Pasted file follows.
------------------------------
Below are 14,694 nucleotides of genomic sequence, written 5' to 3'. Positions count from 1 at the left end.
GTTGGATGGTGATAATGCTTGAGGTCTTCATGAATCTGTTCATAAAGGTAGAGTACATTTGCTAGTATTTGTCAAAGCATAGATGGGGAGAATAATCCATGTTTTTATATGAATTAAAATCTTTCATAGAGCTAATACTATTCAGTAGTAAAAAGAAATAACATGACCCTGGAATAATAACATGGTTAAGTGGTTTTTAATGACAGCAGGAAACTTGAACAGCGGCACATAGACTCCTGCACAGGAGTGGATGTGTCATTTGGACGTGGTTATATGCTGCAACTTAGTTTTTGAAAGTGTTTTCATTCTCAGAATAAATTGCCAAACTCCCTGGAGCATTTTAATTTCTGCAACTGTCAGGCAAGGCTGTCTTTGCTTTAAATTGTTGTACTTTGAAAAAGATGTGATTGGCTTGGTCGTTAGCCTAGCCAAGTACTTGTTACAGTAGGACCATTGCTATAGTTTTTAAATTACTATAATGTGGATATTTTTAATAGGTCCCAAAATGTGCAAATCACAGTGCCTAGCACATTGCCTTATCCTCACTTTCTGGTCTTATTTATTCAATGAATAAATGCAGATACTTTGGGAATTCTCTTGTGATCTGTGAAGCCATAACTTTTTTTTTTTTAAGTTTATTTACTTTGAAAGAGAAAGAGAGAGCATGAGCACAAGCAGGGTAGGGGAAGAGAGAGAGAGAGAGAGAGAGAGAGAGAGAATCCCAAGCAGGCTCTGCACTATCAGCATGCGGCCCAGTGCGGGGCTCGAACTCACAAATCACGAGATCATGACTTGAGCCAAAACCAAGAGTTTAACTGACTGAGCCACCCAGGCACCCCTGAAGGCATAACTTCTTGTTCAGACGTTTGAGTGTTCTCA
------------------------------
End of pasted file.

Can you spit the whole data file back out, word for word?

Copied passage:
Below are 14,694 nucleotides of genomic sequence, written 5' to 3'. Positions count from 1 at the left end.
GTTGGATGGTGATAATGCTTGAGGTCTTCATGAATCTGTTCATAAAGGTAGAGTACATTTGCTAGTATTTGTCAAAGCATAGATGGGGAGAATAATCCATGTTTTTATATGAATTAAAATCTTTCATAGAGCTAATACTATTCAGTAGTAAAAAGAAATAACATGACCCTGGAATAATAACATGGTTAAGTGGTTTTTAATGACAGCAGGAAACTTGAACAGCGGCACATAGACTCCTGCACAGGAGTGGATGTGTCATTTGGACGTGGTTATATGCTGCAACTTAGTTTTTGAAAGTGTTTTCATTCTCAGAATAAATTGCCAAACTCCCTGGAGCATTTTAATTTCTGCAACTGTCAGGCAAGGCTGTCTTTGCTTTAAATTGTTGTACTTTGAAAAAGATGTGATTGGCTTGGTCGTTAGCCTAGCCAAGTACTTGTTACAGTAGGACCATTGCTATAGTTTTTAAATTACTATAATGTGGATATTTTTAATAGGTCCCAAAATGTGCAAATCACAGTGCCTAGCACATTGCCTTATCCTCACTTTCTGGTCTTATTTATTCAATGAATAAATGCAGATACTTTGGGAATTCTCTTGTGATCTGTGAAGCCATAACTTTTTTTTTTTTAAGTTTATTTACTTTGAAAGAGAAAGAGAGAGCATGAGCACAAGCAGGGTAGGGGAAGAGAGAGAGAGAGAGAGAGAGAGAGAGAGAATCCCAAGCAGGCTCTGCACTATCAGCATGCGGCCCAGTGCGGGGCTCGAACTCACAAATCACGAGATCATGACTTGAGCCAAAACCAAGAGTTTAACTGACTGAGCCACCCAGGCACCCCTGAAGGCATAACTTCTTGTTCAGACGTTTGAGTGTTCTCA